We can't get off cheaply in potecting our children


May 01, 1998|By DAN RODRICKS

Translated from dollars into words, I would say the people of Baltimore County have a cut-rate commitment to protecting children from abuse. For a man or woman who goes through college and graduate school, attaining a master's degree in social work, the starting pay as a foster care worker in Baltimore County is about $24,000 a year; the county's 30 or so social workers start at about $28,000. After five years, both jobs top out about $35,800. Any surprise, then, that the county has a shortage of social workers in foster care and Child Protective Services? Any surprise that the turnover rate in those two areas is between 15 percent and 22 percent?

I just thought I'd point that out, given the new round of sarcastic criticism raining on the county's social work force in the wake of the Rita Fisher murder case.

A social worker viewed her job so narrowly that, at one point during trial testimony, she actually spoke the words: "My purpose was not to protect Rita from abuse."

The level of moral outrage over that statement -- and the apparent failure of the county social work force to protect Rita Fisher -- is justified.

But while we're screaming about what happened in this case, let's look at the larger picture, at our commitment to protecting children. The truth is that, except in some counties that more generously support social workers -- Montgomery pays up to $55,000 a year -- we don't invest that much in the service.

You can tell a lot about a culture's priorities by what it's willing to pay for something.

Do the social mathematics on child abuse in Baltimore County, and it's clear we're trying to get off cheap.

The level of social worker pay is not commensurate with the nature of the work, the huge responsibility, the stress and, yes, even the social stigma of being a social worker. The profession suffers from cultural and political criticism. Social workers are frequently attacked on right-wing talk radio, mocked as left-leaning meddling social engineers who themselves must be unbalanced to take on such a dismal, thankless job for meager pay. Parents despise them. Judges think they do sloppy work. Foster kids think they don't care. They have to deal with school officials, police officers and psychologists who frequently don't respect their work. The case loads are insanely heavy.

A few years ago, the National Center for Children in Poverty invited a Prince George's County social worker, Dorie Arbach, to speak to a congressional group about her life in protective services: "We often make decisions under very difficult circumstances. We often observe extreme fear in children who show no current physical signs of abuse. We observe emotional abuse that can defy imagination. . . . We see abuse in affluent and middle-class families, too. There we often see even more parental indignation and self-righteousness. We often hear: 'Yes, I beat my kids, but I don't abuse them.' We interact with clients who possess little or no understanding of appropriate parenting. . . . We are required to meet hostility and disarm it if we can."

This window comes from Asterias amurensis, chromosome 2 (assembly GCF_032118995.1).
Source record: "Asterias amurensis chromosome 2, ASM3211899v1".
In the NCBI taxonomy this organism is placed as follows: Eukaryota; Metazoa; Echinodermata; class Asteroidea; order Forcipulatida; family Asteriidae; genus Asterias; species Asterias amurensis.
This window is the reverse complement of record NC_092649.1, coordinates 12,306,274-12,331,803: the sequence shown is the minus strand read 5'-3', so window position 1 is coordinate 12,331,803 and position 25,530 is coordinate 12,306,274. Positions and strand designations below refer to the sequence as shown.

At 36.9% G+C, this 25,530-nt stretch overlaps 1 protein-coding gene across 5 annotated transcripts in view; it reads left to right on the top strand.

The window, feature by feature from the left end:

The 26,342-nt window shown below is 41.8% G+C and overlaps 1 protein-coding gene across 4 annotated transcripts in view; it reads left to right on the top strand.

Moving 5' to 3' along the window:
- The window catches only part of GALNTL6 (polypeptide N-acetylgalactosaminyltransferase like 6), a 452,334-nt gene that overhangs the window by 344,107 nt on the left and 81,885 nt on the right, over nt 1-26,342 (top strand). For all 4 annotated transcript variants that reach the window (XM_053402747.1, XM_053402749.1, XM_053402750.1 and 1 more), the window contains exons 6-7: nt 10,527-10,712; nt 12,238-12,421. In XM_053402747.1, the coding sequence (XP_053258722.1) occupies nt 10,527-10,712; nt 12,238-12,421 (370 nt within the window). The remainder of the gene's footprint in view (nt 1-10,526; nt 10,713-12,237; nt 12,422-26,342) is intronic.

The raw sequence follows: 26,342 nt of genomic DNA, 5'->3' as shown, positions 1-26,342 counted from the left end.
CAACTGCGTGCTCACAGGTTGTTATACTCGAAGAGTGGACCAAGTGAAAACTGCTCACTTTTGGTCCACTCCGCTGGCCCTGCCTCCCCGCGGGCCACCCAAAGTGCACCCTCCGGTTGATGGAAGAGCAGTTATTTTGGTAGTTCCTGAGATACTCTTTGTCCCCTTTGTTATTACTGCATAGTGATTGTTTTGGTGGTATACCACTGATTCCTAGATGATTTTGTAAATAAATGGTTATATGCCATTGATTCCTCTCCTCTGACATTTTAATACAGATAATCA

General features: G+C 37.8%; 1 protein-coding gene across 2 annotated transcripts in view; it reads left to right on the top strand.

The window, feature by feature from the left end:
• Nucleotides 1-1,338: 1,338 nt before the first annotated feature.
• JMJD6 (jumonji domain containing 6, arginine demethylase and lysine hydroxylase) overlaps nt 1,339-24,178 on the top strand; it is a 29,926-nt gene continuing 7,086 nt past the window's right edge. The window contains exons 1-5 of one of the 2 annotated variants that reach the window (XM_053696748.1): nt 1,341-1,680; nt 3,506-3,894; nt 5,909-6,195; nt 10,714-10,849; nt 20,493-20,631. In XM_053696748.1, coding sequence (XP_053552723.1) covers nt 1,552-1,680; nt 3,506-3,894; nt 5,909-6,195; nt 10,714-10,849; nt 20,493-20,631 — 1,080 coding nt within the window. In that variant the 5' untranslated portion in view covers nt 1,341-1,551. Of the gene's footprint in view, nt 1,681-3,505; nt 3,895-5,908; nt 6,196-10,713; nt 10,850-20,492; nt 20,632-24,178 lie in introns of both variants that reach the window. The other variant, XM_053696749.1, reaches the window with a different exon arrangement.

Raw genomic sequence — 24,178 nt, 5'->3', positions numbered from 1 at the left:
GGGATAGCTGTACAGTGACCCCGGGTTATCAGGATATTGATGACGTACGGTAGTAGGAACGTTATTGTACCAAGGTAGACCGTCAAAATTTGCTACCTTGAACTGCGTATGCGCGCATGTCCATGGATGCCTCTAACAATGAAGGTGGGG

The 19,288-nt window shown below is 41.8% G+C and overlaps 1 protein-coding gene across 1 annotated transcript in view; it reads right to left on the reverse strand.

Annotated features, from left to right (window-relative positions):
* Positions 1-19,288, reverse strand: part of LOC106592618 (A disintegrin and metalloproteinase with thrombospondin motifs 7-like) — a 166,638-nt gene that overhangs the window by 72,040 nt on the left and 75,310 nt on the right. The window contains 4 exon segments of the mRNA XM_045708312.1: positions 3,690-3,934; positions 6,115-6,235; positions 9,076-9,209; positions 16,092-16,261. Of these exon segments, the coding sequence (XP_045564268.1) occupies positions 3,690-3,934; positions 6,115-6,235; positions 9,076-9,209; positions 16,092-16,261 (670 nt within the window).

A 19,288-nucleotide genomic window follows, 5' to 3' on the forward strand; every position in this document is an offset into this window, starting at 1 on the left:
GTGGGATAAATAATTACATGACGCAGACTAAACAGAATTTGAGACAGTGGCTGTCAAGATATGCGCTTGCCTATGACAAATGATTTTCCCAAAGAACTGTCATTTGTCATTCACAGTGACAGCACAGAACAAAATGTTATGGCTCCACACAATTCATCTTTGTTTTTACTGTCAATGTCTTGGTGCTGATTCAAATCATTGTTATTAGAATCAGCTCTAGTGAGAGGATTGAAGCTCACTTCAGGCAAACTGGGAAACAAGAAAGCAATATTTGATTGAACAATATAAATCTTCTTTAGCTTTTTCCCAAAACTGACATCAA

Big job. Tough job. Lives-at-stake job. But we're trying to get it done cheap. To quote a home improvement contractor I know: "It's just like anything else. You get what you pay for."

Wildlife, etc.

I guess I asked for it -- wildlife sightings in the city or near-burbs.

A reader in Catonsville says he and his daughter saw a big ol' beaver waddling down Edmondson Avenue (in the slow lane) one warm night several weeks ago. "I was so startled," says Will Teeler, "that we did a U-turn and followed it for five minutes at a respectful distance -- and at less than one mile an hour -- until it trundled up onto the sidewalk and into the trees beside someone's house. I thought it was a woodchuck or large raccoon at first, but that large, flat black tail was unmistakable." . . . In recent weeks, a mother fox has been leading her pups across Bellona Avenue in Ruxton from a den in brush along the side of the road. Some kind Ruxtonian erected a handmade sign warning drivers of the frequent trots. . . . And Betsy Blose is pretty sure she saw a dead sheep near the athletic fields of Northern High School, off Northern Parkway, on the northeast side of the city. "I saw it there last Friday," she says. "It had no flesh anymore, but the curly wool was still there and the hooves and the face. It was a sheep." No one has yet explained what the sheep was seeking at that altitude.

A big fish story

Barbara Mikulski, our 59-inch U.S. senator, caught a 42-inch rockfish during the 41st annual Water and Woods Ball, held aboard a fleet of charter boats out of Tilghman Island, with hosts Capt. Buddy Harrison and veteran outdoors writer Bill Burton. Mikulski hooked the fish aboard Harrison's Pleasure Merchant on Saturday, the biggest catch on her boat. Babs is getting to be quite the angler. I hear there's talk about her own bass-fishin' show. I'd like to take her trout fishin' and smarten her up on the catch-and-release philosophy.

This Just In appears each Monday, Wednesday and Friday. Contact columnist Dan Rodricks at 410-332-6166, by electronic mail at TJIDAol.com, or by post at The Sun, 501 N. Calvert St., Baltimore 21278.

Pub Date: 5/01/98

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